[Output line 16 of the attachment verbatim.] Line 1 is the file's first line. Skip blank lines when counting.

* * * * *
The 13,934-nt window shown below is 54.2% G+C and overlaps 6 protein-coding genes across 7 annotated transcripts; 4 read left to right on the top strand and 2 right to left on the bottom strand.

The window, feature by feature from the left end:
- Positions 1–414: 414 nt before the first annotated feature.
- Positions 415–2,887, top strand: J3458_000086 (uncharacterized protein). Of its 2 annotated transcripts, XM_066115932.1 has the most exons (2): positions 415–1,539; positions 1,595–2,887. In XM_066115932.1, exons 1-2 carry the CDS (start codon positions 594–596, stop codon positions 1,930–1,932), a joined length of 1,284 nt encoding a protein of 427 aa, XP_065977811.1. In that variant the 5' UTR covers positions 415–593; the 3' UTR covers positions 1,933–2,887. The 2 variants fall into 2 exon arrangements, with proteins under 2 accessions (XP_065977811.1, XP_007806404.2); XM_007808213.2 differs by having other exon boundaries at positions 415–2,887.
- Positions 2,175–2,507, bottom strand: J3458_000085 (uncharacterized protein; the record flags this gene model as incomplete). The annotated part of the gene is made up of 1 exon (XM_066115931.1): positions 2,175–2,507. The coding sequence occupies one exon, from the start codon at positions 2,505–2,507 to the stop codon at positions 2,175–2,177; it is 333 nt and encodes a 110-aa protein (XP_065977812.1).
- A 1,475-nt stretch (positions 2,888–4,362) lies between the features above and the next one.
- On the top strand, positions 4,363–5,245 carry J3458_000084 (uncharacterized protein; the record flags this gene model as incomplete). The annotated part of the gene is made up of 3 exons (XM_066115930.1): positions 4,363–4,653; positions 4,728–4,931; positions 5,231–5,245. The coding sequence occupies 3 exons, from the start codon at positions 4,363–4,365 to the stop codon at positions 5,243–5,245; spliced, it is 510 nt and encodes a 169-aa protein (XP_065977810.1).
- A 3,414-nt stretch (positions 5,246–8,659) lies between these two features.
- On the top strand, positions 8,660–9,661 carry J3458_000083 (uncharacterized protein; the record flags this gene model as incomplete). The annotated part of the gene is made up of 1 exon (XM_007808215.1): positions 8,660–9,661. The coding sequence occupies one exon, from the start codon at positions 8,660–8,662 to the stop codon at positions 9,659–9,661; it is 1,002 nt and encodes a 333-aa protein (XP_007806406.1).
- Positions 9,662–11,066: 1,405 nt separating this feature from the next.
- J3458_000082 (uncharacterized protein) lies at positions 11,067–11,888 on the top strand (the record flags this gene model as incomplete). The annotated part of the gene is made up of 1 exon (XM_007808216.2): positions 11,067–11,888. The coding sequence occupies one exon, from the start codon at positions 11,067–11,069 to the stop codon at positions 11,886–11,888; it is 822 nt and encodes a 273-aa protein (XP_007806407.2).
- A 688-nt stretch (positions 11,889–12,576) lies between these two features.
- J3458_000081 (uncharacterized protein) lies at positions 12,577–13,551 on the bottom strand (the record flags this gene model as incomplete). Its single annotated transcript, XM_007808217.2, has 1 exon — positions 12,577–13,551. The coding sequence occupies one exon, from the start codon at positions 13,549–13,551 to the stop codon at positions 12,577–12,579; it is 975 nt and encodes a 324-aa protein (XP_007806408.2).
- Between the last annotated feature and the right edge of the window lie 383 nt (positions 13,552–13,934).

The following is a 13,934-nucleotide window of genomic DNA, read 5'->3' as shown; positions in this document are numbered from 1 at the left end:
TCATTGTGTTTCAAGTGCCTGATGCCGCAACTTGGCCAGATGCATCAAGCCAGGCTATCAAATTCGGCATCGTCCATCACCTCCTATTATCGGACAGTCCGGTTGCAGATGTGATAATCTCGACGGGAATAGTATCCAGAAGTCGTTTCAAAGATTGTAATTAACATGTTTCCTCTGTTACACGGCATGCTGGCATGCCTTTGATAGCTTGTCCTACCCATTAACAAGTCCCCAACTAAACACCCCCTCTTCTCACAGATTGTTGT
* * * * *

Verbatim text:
TCATTGTGTTTCAAGTGCCTGATGCCGCAACTTGGCCAGATGCATCAAGCCAGGCTATCAAATTCGGCATCGTCCATCACCTCCTATTATCGGACAGTCCGGTTGCAGATGTGATAATCTCGACGGGAATAGTATCCAGAAGTCGTTTCAAAGATTGTAATTAACATGTTTCCTCTGTTACACGGCATGCTGGCATGCCTTTGATAGCTTGTCCTACCCATTAACAAGTCCCCAACTAAACACCCCCTCTTCTCACAGATTGTTGT